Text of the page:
John K. Lin said...

Don't you think your sample of one (unless you've had other extensive experience with UK service providers...) is kind of small and perhaps not representative of overall service quality provided by UK firms vs. US companies?

ArC said...

This post reminded me of David Lebovitz's hilarious "Welcome to France" post.

Gaurav4556 said...

In india, If you are not happy with any thing they will replace if you have receipt but for stopping service you have to call to many time and you will know whole process and never forget lifetime. If you have not receipt then forget about replace ;)

pk@nl said...

That is not purely culture difference and cannot be easily extended to whole of Europe. E.g. Should same happen in poland, the spanish pattern applies, on the other hand in for example netherlands, they will argue whether You really really bought it there, whether your claim matches the disclaimer/return policy blah blah. Major waste of time and energy both for employees as well as customers. Its somehow connected to the fact that many ppl dont know that the shops could and should (in my view) be treating customers as the ones who pay the employee wages. Its also connected to the fact of whether the country has huge social benefits or not (You accept great social benefits for price of more of unfriendliness and the staff being in general less helpful imho). Hope it craifies the area a little bit.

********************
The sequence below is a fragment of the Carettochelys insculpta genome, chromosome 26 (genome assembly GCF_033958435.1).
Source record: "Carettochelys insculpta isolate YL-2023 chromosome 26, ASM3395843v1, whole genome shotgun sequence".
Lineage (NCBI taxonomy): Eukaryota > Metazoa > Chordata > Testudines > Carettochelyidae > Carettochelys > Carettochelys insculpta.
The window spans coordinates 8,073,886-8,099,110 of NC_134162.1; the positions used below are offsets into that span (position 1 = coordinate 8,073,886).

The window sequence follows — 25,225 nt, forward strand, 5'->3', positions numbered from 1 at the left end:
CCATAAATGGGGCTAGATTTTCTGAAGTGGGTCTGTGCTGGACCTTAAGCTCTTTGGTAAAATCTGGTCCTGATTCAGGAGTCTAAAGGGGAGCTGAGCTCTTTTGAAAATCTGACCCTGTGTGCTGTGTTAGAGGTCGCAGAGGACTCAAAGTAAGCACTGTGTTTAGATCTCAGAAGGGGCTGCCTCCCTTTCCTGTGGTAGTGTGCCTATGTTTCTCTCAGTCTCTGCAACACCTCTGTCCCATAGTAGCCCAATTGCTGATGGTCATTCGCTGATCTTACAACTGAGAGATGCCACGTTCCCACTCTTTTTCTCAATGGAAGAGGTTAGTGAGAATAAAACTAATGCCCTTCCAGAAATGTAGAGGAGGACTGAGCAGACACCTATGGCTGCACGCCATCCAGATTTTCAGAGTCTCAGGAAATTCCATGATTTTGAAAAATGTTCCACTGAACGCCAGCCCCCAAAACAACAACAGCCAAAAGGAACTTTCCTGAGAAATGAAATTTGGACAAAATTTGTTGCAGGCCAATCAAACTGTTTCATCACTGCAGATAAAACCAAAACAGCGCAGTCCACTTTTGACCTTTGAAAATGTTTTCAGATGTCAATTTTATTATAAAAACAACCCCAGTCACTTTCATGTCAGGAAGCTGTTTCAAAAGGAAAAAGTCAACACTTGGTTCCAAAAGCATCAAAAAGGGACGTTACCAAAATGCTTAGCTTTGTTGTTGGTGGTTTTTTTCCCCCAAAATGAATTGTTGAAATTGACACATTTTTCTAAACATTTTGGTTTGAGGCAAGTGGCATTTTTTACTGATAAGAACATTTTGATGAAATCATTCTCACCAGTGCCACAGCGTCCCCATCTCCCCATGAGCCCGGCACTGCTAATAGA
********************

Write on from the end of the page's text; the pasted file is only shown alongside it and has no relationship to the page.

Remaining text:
Anonymous said...

I thought in China the policy is "The customer is always right", whereas it is "The customer is God" in Japan. I guess it's starting to morph into the latter.

By the way, I'm slightly bummed about getting your MBTI type wrong, haha. I'm INFJ too by the way. I guess that you might have the similar situation of testing close to 50-50 between F and T.